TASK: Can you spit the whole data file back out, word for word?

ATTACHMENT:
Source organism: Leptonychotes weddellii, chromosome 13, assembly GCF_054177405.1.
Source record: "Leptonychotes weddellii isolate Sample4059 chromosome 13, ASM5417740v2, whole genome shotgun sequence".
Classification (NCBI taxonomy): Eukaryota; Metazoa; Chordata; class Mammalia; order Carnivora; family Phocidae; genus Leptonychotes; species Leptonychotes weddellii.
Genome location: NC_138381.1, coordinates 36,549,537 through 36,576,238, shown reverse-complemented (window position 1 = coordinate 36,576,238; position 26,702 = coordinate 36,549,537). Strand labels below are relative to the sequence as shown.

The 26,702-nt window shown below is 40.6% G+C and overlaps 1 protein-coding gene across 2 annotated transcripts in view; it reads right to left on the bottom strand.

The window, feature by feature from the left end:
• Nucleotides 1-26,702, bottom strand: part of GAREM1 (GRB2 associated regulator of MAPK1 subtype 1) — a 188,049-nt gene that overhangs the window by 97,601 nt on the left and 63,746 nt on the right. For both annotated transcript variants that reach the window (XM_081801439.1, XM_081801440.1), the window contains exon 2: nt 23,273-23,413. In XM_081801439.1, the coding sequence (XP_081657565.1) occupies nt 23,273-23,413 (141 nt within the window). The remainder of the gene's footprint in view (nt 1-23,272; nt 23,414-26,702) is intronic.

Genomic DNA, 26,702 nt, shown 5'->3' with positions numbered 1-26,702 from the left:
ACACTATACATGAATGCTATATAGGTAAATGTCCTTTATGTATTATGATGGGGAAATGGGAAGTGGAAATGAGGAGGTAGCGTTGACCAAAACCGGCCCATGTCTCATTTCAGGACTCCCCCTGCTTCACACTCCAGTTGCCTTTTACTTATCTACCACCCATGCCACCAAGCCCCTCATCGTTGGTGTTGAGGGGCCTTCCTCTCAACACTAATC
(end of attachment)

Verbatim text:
Source organism: Leptonychotes weddellii, chromosome 13, assembly GCF_054177405.1.
Source record: "Leptonychotes weddellii isolate Sample4059 chromosome 13, ASM5417740v2, whole genome shotgun sequence".
Classification (NCBI taxonomy): Eukaryota; Metazoa; Chordata; class Mammalia; order Carnivora; family Phocidae; genus Leptonychotes; species Leptonychotes weddellii.
Genome location: NC_138381.1, coordinates 36,549,537 through 36,576,238, shown reverse-complemented (window position 1 = coordinate 36,576,238; position 26,702 = coordinate 36,549,537). Strand labels below are relative to the sequence as shown.

The 26,702-nt window shown below is 40.6% G+C and overlaps 1 protein-coding gene across 2 annotated transcripts in view; it reads right to left on the bottom strand.

The window, feature by feature from the left end:
• Nucleotides 1-26,702, bottom strand: part of GAREM1 (GRB2 associated regulator of MAPK1 subtype 1) — a 188,049-nt gene that overhangs the window by 97,601 nt on the left and 63,746 nt on the right. For both annotated transcript variants that reach the window (XM_081801439.1, XM_081801440.1), the window contains exon 2: nt 23,273-23,413. In XM_081801439.1, the coding sequence (XP_081657565.1) occupies nt 23,273-23,413 (141 nt within the window). The remainder of the gene's footprint in view (nt 1-23,272; nt 23,414-26,702) is intronic.

Genomic DNA, 26,702 nt, shown 5'->3' with positions numbered 1-26,702 from the left:
ACACTATACATGAATGCTATATAGGTAAATGTCCTTTATGTATTATGATGGGGAAATGGGAAGTGGAAATGAGGAGGTAGCGTTGACCAAAACCGGCCCATGTCTCATTTCAGGACTCCCCCTGCTTCACACTCCAGTTGCCTTTTACTTATCTACCACCCATGCCACCAAGCCCCTCATCGTTGGTGTTGAGGGGCCTTCCTCTCAACACTAATC